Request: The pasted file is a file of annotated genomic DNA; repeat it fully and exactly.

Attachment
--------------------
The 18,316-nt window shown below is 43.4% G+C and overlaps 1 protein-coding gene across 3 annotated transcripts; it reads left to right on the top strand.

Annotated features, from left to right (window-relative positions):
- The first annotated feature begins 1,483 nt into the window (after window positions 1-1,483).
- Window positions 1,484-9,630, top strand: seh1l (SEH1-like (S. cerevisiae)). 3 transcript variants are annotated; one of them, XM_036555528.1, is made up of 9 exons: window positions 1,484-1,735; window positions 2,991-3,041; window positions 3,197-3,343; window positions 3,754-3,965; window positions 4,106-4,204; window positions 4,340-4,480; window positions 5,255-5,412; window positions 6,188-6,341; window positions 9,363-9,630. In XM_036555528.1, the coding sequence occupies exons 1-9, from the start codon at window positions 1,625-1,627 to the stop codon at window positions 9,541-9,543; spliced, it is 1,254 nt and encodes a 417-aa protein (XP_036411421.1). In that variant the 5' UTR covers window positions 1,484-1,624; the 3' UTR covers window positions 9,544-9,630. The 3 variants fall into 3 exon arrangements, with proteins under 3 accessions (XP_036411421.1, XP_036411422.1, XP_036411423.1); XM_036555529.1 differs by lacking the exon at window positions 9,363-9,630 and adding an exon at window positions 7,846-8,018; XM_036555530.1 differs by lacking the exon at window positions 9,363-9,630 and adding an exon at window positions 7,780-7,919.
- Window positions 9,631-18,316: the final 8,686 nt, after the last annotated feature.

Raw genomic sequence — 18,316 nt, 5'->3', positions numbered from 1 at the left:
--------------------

The 18,316-nt window shown below is 43.4% G+C and overlaps 1 protein-coding gene across 3 annotated transcripts; it reads left to right on the top strand.

Annotated features, from left to right (window-relative positions):
- The first annotated feature begins 1,483 nt into the window (after window positions 1-1,483).
- Window positions 1,484-9,630, top strand: seh1l (SEH1-like (S. cerevisiae)). 3 transcript variants are annotated; one of them, XM_036555528.1, is made up of 9 exons: window positions 1,484-1,735; window positions 2,991-3,041; window positions 3,197-3,343; window positions 3,754-3,965; window positions 4,106-4,204; window positions 4,340-4,480; window positions 5,255-5,412; window positions 6,188-6,341; window positions 9,363-9,630. In XM_036555528.1, the coding sequence occupies exons 1-9, from the start codon at window positions 1,625-1,627 to the stop codon at window positions 9,541-9,543; spliced, it is 1,254 nt and encodes a 417-aa protein (XP_036411421.1). In that variant the 5' UTR covers window positions 1,484-1,624; the 3' UTR covers window positions 9,544-9,630. The 3 variants fall into 3 exon arrangements, with proteins under 3 accessions (XP_036411421.1, XP_036411422.1, XP_036411423.1); XM_036555529.1 differs by lacking the exon at window positions 9,363-9,630 and adding an exon at window positions 7,846-8,018; XM_036555530.1 differs by lacking the exon at window positions 9,363-9,630 and adding an exon at window positions 7,780-7,919.
- Window positions 9,631-18,316: the final 8,686 nt, after the last annotated feature.

Raw genomic sequence — 18,316 nt, 5'->3', positions numbered from 1 at the left: